Volume 429, Number 3, January III 2005
|Page(s)||869 - 879|
|Published online||05 January 2005|
Interpretations of gamma-ray burst spectroscopy
I. Analytical and numerical study of spectral lags
Stockholm Observatory, AlbaNova University Center, 106 91 Stockholm, Sweden e-mail: firstname.lastname@example.org
Accepted: 15 September 2004
We describe the strong spectral evolution that occurs during a gamma-ray burst (GRB) pulse and the means by which it can be analyzed. In particular, we discuss the change of the light curve as a function of energy and the spectral lag. Based on observed empirical correlations, an analytical model is constructed which is used to describe the pulse shape and quantize the spectral lags and their dependences on the spectral evolution parameters. Using this model, we find that the spectral lag depends mainly on the pulse-decay time-scale and that hard spectra (with large spectral power-law indices α) give the largest lags. Similarly, large initial peak-energies, E0, lead to large lags, except in the case of very soft spectra. The hardness ratio is found to depend only weakly on α and the hardness-intensity–correlation index, η. In particular, for low E0, it is practically independent, and is determined mainly by E0. The relation between the hardness ratio and the lags, for a certain E0 are described by power-laws, as α varies. These results are the consequences of the empirical description of the spectral evolution in pulses and can be used as a reference in analyses of observed pulses. We also discuss the expected signatures of a sample of hard spectral pulses (e.g. thermal or small pitch-angle synchrotron emission) versus soft spectral pulses (e.g. optically-thin synchrotron emission). Also the expected differences between a sample of low energetic bursts (such as X-ray flashes) and of high energetic bursts (classical bursts) are discussed.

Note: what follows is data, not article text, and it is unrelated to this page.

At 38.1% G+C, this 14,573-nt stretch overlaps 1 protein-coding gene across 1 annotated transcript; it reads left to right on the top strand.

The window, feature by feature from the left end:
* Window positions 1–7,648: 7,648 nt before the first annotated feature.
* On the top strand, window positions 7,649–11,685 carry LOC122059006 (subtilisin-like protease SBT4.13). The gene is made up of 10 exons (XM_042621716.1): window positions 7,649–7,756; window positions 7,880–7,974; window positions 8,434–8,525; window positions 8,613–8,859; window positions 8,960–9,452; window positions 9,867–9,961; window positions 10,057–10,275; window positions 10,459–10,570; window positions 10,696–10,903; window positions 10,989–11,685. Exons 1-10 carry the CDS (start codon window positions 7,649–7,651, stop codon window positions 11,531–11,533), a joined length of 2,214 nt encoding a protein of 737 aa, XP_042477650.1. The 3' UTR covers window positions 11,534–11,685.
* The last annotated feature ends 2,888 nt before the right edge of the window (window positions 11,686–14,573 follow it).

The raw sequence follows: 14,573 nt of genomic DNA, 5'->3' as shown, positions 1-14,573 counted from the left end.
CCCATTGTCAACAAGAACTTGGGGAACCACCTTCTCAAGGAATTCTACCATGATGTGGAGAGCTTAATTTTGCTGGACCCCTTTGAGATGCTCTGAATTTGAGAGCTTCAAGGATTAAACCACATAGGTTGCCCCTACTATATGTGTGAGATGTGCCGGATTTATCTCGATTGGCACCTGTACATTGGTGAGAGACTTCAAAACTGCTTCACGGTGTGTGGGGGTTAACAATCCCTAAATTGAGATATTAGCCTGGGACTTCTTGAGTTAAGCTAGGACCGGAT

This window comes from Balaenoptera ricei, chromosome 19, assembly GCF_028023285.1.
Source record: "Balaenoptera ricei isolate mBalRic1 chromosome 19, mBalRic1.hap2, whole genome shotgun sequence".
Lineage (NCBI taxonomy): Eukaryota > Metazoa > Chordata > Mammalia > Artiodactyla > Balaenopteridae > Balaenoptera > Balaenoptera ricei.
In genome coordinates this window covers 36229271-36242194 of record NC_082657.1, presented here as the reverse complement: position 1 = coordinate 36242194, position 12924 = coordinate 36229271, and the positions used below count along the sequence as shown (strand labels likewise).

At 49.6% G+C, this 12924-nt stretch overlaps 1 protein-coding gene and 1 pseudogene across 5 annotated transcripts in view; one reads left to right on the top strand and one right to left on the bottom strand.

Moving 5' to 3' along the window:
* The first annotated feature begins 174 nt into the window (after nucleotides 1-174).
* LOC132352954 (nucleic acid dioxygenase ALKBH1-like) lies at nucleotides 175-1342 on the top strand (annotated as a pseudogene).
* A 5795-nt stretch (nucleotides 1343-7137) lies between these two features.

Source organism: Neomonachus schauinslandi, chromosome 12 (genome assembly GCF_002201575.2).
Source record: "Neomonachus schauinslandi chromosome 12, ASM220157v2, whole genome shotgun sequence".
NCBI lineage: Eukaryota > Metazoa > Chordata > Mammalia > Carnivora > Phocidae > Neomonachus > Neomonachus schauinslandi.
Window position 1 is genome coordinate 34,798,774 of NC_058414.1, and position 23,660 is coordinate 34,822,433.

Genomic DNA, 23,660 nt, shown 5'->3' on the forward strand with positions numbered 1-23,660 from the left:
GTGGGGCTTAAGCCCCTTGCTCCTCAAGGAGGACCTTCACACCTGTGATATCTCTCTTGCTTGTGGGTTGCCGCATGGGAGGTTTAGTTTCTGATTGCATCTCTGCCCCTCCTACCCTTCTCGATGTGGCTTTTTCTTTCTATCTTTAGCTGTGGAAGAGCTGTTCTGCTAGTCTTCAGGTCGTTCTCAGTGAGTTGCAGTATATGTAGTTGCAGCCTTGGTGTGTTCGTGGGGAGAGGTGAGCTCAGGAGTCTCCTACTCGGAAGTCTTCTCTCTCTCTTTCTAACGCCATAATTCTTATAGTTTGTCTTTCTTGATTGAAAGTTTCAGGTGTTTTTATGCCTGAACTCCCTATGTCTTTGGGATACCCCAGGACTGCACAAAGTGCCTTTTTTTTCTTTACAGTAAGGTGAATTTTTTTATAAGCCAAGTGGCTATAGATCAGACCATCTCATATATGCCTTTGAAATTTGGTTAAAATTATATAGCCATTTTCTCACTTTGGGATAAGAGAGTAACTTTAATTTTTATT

Key words: gamma-rays: bursts / methods: numerical
© ESO, 2005
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